Education

Fired or suspended teachers often get their jobs back in Kentucky

Lexington teacher recorded dragging student

A Cardinal Valley Elementary School teacher who dragged a young special-needs student down a school hallway is fighting the termination of her contract. Security cameras recorded Charlene Looney as she dragged the child.
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A Cardinal Valley Elementary School teacher who dragged a young special-needs student down a school hallway is fighting the termination of her contract. Security cameras recorded Charlene Looney as she dragged the child.

When a public school superintendent in Kentucky fires an educator, there’s a good chance a tribunal, a three-member appeal panel, will reverse it.

Wayne Young, executive director of the Kentucky Association of School Administrators, has looked at cases dating to 1992 and has found that in most, the termination was reversed or modified. A Herald-Leader review of cases from 2013 to 2015 found similar results.

RELATED: Tribunals overturned firings of two Fayette County teachers

Superintendents in Kentucky want to change that system — starting with eliminating the panel of a teacher, an administrator and a lay person and instead using a hearing officer who is an attorney trained in education policy. Legislation to make that change was introduced in the 2016 General Assembly, but it did not have success. Neither did another bill that would have changed the process.

A teacher in Kentucky can be fired for insubordination, immoral character, conduct unbecoming a teacher, physical or mental disability, inefficiency, incompetence or neglect of duty.

Of six termination or suspension cases in which an educator requested a tribunal in Kentucky in 2015, only two were upheld, according to state education records obtained by the Herald-Leader under the Kentucky Open Records Act.

The cases that were overturned included that of a Warren County teacher who allegedly was overheard giving an unruly student his home address and inviting that student to come to his home and fight him.

Another termination was overturned and replaced with a suspension for an Ohio County teacher who was found to have helped a student cheat in a course.

Jeff Walther, a Lexington attorney who represents educators who have been fired or suspended, said “the fact that many decisions are reversed indicates that superintendents often make those decisions based upon incomplete information, or because of factors having nothing to do with the conduct at issue.”

“Tribunals do often reverse decisions made by superintendents. The tribunal, unlike the superintendent, functions as an impartial adjudicator. Tribunal members make decisions only after a full hearing of all the evidence, presented by both the teacher and superintendent.”

Lexington attorney Joellen McComb, who also has represented fired teachers who appeal to a tribunal, holds a similar view: “We have in place a good administrative procedure” that gives teachers due process.

McComb said the legislation proposed this year departs from current law “for no good reason.”

But Young, of the school administrators association, said his group’s concern with the tribunal system is that “the history of tribunals is inconsistent and unpredictable.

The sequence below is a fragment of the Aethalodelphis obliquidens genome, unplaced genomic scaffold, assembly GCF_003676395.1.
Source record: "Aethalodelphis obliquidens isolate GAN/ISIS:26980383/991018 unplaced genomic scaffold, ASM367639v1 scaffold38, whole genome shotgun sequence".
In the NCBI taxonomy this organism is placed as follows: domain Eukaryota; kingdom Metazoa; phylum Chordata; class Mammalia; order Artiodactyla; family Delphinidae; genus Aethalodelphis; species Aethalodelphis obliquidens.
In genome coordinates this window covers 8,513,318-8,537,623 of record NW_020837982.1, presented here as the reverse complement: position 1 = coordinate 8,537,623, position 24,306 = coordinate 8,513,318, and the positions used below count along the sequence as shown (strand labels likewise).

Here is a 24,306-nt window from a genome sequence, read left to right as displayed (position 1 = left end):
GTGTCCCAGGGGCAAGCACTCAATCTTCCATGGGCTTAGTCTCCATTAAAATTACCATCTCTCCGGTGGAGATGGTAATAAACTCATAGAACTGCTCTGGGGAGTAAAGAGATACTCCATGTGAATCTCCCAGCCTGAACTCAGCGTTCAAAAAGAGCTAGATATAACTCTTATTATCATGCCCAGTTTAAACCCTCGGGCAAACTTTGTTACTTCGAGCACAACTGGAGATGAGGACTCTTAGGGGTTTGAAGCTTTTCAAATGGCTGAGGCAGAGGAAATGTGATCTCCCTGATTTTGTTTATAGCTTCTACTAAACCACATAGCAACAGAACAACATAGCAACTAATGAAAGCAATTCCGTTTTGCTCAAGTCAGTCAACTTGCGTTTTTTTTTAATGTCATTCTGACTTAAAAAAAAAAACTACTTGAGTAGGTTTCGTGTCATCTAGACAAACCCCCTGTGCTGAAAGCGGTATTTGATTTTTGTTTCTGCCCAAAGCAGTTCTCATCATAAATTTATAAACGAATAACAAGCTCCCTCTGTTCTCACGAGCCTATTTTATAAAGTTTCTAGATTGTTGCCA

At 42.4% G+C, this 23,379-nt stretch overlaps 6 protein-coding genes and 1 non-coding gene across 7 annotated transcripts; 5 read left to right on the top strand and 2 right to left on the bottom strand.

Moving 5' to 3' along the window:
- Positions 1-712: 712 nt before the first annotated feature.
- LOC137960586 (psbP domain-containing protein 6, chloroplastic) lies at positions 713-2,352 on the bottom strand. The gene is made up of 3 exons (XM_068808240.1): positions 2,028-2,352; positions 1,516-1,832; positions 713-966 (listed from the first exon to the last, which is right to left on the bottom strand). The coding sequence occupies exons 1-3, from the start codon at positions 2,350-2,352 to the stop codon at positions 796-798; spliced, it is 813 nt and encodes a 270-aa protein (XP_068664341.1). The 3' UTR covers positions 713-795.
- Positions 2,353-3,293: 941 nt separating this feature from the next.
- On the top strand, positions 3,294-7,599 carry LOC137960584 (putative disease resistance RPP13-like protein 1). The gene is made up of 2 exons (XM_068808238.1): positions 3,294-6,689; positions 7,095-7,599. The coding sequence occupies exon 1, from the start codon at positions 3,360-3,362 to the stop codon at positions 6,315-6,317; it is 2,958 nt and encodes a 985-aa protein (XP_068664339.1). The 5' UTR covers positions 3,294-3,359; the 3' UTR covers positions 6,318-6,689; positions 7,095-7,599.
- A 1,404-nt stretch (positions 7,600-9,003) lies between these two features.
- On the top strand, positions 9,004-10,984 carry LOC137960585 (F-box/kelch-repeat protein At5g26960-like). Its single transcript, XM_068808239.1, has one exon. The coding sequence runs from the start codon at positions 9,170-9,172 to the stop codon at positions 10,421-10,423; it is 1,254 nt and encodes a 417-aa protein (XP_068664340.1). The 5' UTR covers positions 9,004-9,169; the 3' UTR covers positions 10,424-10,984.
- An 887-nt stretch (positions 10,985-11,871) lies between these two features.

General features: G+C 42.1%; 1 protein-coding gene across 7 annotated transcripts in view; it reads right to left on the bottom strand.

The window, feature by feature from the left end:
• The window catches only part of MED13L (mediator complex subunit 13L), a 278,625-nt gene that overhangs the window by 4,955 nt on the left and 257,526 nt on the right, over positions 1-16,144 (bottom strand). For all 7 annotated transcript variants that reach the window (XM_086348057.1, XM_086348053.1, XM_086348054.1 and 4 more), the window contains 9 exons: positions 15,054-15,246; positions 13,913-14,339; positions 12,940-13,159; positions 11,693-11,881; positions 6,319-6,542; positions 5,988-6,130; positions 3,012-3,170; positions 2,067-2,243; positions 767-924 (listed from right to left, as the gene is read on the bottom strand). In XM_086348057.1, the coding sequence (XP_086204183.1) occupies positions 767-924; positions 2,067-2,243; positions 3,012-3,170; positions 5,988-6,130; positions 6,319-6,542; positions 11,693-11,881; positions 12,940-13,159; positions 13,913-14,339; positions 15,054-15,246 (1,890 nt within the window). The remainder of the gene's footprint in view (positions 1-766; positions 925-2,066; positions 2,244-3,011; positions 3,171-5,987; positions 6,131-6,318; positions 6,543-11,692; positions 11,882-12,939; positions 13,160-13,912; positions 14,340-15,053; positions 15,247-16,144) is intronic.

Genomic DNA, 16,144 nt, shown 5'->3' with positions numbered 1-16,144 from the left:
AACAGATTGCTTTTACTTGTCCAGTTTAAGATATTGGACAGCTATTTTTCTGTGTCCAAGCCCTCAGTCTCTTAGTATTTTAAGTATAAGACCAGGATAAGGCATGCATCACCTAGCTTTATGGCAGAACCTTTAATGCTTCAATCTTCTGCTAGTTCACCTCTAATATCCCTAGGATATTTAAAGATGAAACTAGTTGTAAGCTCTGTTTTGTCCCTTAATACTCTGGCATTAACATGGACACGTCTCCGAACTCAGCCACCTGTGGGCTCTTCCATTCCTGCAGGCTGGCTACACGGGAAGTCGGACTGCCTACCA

“There is no rhyme or reason to the outcomes we see. Superintendents are reluctant to pursue even strong cases for fear that their decision will be overturned or modified. A better system would allow them to effectively gauge the potential outcome of their case before making the decision.”

Walther, however, said that if a superintendent’s decision is reduced, that doesn’t mean the teacher escapes punishment. A tribunal usually will impose some punishment based on the severity of conduct, he said. For example, tribunals have reversed terminations but have imposed suspensions without pay for months or years.

The Kentucky education commissioner appoints a tribunal. It consists of one teacher, who may be retired; one administrator, who may be retired; and one lay person — none of whom resides in the district. All are trained by the Kentucky Department of Education. A hearing officer appointed by the commissioner presides over the hearing.

Under Senate Bill 88, sponsored by Sen. David Givens, R-Greensburg, the tribunal would have been eliminated. The hearing officer would be trained by the Department of Education and would be able to mediate the firing or hold a due-process hearing.

Senate Bill 194, sponsored by Sen. Julie Racque Adams, R-Louisville, would have removed the lay person from the tribunal and made the hearing officer the chairman of the tribunal. The legislation also would have required that school superintendents conduct a name-based background check of child abuse and neglect records maintained by the Cabinet for Health and Family Services when considering employment decisions.

Fayette County Superintendent Manny Caulk said he was inclined to support such changes.

“The current process appears designed to protect the interests of employees rather than the interests of our students. Some of these cases involve laws being broken, and I agree with the proposal to place those decisions in the hands of a legal authority.”

The Kentucky Education Association, a school employees group, opposed the legislation. “We have a longstanding opposition to changes in the current tribunal process,” KEA spokesman Charles Main said. “As it stands, the process ensures due process for certified school employees that is fair and unbiased. It does not put the fate of a teacher’s career in the hands of one person.”

Valarie Honeycutt Spears: 859-231-3409, @vhspears

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